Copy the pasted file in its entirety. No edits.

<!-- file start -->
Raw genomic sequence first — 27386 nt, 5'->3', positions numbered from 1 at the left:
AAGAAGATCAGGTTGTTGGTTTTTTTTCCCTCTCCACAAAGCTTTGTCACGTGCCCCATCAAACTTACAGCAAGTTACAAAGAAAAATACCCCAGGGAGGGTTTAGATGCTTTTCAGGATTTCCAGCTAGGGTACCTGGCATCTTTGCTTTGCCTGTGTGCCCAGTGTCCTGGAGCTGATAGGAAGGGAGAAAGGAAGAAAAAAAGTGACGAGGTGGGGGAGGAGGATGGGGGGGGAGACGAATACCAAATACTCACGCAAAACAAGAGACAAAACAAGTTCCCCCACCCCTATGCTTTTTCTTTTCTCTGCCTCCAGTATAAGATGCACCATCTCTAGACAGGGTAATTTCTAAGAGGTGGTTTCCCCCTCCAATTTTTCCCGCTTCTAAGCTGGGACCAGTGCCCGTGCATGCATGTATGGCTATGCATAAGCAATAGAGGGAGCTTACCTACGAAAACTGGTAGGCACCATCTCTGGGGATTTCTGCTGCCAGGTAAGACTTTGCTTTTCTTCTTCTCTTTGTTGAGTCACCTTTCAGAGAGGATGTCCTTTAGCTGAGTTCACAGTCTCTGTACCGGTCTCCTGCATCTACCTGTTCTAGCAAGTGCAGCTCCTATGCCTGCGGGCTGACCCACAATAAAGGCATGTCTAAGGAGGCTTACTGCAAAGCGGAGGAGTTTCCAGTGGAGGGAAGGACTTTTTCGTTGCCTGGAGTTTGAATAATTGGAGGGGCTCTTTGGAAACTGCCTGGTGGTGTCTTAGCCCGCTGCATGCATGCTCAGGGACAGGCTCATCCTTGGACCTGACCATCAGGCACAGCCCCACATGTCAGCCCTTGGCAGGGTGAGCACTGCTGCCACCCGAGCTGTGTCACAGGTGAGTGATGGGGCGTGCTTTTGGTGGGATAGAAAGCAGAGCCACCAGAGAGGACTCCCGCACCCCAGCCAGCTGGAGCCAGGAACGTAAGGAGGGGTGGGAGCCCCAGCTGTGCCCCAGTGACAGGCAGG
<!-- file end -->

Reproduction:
Raw genomic sequence first — 27386 nt, 5'->3', positions numbered from 1 at the left:
AAGAAGATCAGGTTGTTGGTTTTTTTTCCCTCTCCACAAAGCTTTGTCACGTGCCCCATCAAACTTACAGCAAGTTACAAAGAAAAATACCCCAGGGAGGGTTTAGATGCTTTTCAGGATTTCCAGCTAGGGTACCTGGCATCTTTGCTTTGCCTGTGTGCCCAGTGTCCTGGAGCTGATAGGAAGGGAGAAAGGAAGAAAAAAAGTGACGAGGTGGGGGAGGAGGATGGGGGGGGAGACGAATACCAAATACTCACGCAAAACAAGAGACAAAACAAGTTCCCCCACCCCTATGCTTTTTCTTTTCTCTGCCTCCAGTATAAGATGCACCATCTCTAGACAGGGTAATTTCTAAGAGGTGGTTTCCCCCTCCAATTTTTCCCGCTTCTAAGCTGGGACCAGTGCCCGTGCATGCATGTATGGCTATGCATAAGCAATAGAGGGAGCTTACCTACGAAAACTGGTAGGCACCATCTCTGGGGATTTCTGCTGCCAGGTAAGACTTTGCTTTTCTTCTTCTCTTTGTTGAGTCACCTTTCAGAGAGGATGTCCTTTAGCTGAGTTCACAGTCTCTGTACCGGTCTCCTGCATCTACCTGTTCTAGCAAGTGCAGCTCCTATGCCTGCGGGCTGACCCACAATAAAGGCATGTCTAAGGAGGCTTACTGCAAAGCGGAGGAGTTTCCAGTGGAGGGAAGGACTTTTTCGTTGCCTGGAGTTTGAATAATTGGAGGGGCTCTTTGGAAACTGCCTGGTGGTGTCTTAGCCCGCTGCATGCATGCTCAGGGACAGGCTCATCCTTGGACCTGACCATCAGGCACAGCCCCACATGTCAGCCCTTGGCAGGGTGAGCACTGCTGCCACCCGAGCTGTGTCACAGGTGAGTGATGGGGCGTGCTTTTGGTGGGATAGAAAGCAGAGCCACCAGAGAGGACTCCCGCACCCCAGCCAGCTGGAGCCAGGAACGTAAGGAGGGGTGGGAGCCCCAGCTGTGCCCCAGTGACAGGCAGG